In March, 16-year-old Jeremiah Thomas was diagnosed with an extremely aggressive bone cancer. Since then, he has battled chemotherapy, radiation, a collapsed lung, paralysis, and, unfortunately, many social media trolls.
With perhaps only weeks left to live, Jeremiah—a former all-star, state champion football player from Waco, Texas—has been told numerous times on Twitter, Instagram, and Facebook that he is not dying soon enough … because he took a stand for life.
“Cancer is giving your mom a late term abortion. Lmao [laughing my a– off],” one message said.
“Jeremiah … You aren’t dead yet? God do your job!” taunted another.
“Good Riddance,” another posted to Jeremiah’s prayer group page on Facebook, following with a one-star review.
Jeremiah’s mother, Kendra Thomas, quoted one person as saying Jeremiah has “a racist, homophobic, misogynistic, xenophobic, Islamaphobic [sic], hateful” agenda, and another as saying “He’s garbage and is suffering as he deserves.”
All of this because Jeremiah made a “legacy wish” through the 38-year-old Make-A-Wish Foundation’s chapter for the North Texas region.
We have grown up in a culture of death, sexual confusion, immorality and fatherlessness. This culture of death I speak of consists of abortion, homosexuality and suicide.
One third of our generation has been wiped out due to abortion. Over 25 million people have died as a result of AIDS. Even without AIDS, the life expectancy of a homosexual man or woman is about 33 years shorter than that of a heterosexual.
More young people die from suicide than from cancer, heart disease, AIDS, birth defects, stroke, pneumonia, influenza, and chronic lung disease combined.
We have been handed a bill of goods that has completely destroyed us. In our nation, we have chosen death and received the curse.
Kendra Thomas, Jeremiah’s mother, posted his story and a section of “A Letter to My Generation” to her Facebook page July 19. As of 5:30 p.m. Tuesday, it had been shared about 1,200 times and garnered 1,700 Facebook reactions.
In her post, Thomas shared Jeremiah’s struggle with his terminal illness, known as osteoblastic osteosarcoma, and the backlash he received from the left for his comments on the “culture of death.” She appealed to her audience to keep her son in prayer.
Jeremiah’s family set up a GoFundMe page three months ago to help raise money for surgery to help Jeremiah fight paralysis. It had reached $115,000 as of Aug. 1.
“How would you feel if an army of abortion supporters, homosexuals, and social justice warriors flooded your child’s social media account to cyberbully him AS HE DIED?” she asked.
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While Jeremiah’s attackers were asking who is “the disgusting kid” who “could have gone to Disneyland for free,” his mother said, “Jeremiah was busy serving God.”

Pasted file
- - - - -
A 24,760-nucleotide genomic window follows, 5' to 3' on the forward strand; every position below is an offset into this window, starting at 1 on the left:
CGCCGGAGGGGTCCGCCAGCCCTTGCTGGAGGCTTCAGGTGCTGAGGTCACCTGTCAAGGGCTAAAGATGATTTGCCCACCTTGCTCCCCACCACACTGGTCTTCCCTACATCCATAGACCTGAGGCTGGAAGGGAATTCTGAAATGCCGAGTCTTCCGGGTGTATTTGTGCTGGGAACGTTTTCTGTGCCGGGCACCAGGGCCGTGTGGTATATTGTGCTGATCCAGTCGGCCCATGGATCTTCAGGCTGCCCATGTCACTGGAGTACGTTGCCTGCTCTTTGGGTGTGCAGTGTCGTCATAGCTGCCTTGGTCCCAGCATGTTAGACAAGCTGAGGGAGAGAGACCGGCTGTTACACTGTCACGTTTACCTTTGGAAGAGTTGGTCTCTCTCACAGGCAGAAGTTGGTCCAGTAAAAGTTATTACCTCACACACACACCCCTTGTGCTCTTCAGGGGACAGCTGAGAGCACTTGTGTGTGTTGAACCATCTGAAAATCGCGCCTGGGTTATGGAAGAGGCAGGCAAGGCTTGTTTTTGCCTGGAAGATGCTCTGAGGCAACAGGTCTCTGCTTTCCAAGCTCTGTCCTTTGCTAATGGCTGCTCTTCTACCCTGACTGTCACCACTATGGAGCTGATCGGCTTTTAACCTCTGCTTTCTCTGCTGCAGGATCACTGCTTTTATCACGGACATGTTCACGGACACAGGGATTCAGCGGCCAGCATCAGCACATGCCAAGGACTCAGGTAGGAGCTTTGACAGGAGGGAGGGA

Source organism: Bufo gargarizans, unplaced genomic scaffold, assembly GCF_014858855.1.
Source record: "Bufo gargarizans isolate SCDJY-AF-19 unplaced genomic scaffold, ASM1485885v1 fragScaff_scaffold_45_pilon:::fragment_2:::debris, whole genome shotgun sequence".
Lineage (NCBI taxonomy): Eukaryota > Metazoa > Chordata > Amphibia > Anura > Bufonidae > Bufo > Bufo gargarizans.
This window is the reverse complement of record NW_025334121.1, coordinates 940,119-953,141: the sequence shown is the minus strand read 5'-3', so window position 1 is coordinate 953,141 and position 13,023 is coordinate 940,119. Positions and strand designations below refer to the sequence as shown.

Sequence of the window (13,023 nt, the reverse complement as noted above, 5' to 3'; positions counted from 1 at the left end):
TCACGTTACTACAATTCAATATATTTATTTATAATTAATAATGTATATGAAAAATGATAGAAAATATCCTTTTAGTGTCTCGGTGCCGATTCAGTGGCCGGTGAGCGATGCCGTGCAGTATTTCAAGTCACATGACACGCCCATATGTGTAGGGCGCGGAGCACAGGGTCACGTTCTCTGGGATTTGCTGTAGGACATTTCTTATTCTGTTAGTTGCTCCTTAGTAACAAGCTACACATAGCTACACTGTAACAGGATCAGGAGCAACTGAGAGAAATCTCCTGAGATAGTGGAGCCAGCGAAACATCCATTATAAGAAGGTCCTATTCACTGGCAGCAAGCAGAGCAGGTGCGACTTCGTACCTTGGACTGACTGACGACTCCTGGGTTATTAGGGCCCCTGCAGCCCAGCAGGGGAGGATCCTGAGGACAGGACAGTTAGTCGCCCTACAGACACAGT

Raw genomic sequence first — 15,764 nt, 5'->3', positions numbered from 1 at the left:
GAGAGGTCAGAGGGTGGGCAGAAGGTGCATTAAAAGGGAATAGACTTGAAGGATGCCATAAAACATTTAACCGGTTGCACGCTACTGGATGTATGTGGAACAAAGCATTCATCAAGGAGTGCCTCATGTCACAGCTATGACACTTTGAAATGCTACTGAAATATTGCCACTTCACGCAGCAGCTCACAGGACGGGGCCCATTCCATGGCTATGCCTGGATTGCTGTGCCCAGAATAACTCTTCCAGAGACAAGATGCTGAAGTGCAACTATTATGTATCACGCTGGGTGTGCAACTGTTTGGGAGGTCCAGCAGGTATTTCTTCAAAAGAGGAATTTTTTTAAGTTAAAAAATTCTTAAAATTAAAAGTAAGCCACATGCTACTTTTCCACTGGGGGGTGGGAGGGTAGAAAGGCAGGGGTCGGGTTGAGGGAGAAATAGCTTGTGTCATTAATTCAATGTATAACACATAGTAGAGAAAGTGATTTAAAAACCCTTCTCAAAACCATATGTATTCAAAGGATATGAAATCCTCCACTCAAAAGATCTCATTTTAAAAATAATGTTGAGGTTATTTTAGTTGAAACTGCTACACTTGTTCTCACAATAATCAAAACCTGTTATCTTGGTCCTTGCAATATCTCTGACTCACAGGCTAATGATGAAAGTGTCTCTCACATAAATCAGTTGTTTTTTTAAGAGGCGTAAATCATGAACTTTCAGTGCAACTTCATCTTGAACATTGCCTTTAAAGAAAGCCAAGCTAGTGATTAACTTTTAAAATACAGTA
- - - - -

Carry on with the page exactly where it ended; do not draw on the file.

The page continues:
A spokeswoman for the Make-A-Wish Foundation for the Central and South Texas region told The Daily Signal in a phone interview that the organization is “not politically affiliated.”
Robbie Aaron, marketing and communications manager at the foundation’s North Texas chapter, said Wednesday that the chapter set up a shopping spree for Jeremiah a couple of weeks ago.
“We don’t discriminate in wishes. It’s not our place to judge what someone wants,” Aaron said.
Instead of letting the hate get to him, his mother said, Jeremiah shut it out, even when he left hospice and returned home for what could be the last time.
But Jeremiah hasn’t been idle. Instead, he has been speaking with Abbott, the state’s pro-life Republican governor, about passing a bill to abolish abortion in the state and make his “legacy wish” a reality.
“Your wish is on the Republican Party platform position and it’s what we’re going to be pursuing this next legislative session—that’s to outlaw abortion altogether in the state of Texas,” Abbott told Jeremiah in a now viral video of their June 17 phone conversation, referring to proposed legislation. “And so, your wish has [been] granted.”
To the surprise of some, perhaps, Jeremiah also posted a photo of himself on Instagram that showed him praying, with the caption “Anyone need prayer?”
“He opened up his Instagram for prayer requests,” Kendra Thomas wrote on Facebook, adding:
Jeremiah’s response to those who hate him is to bless them. To pray for them.
This is what he told me[:] ‘I pity them. To have that much darkness in your heart that you’d want a kid with cancer to die. Makes me wonder what happened to them in their life.
‘It’s a scary place to be—mentally and spiritually. I pray God would have mercy on them.’
… How can a 16-year-old terminal cancer patient forgive those who wish him dead?
Jesus. Jeremiah can forgive others because he’s been forgiven.
LifeNews Note: Katherine Rohloff writes for The Daily Signal, where this column originally appeared.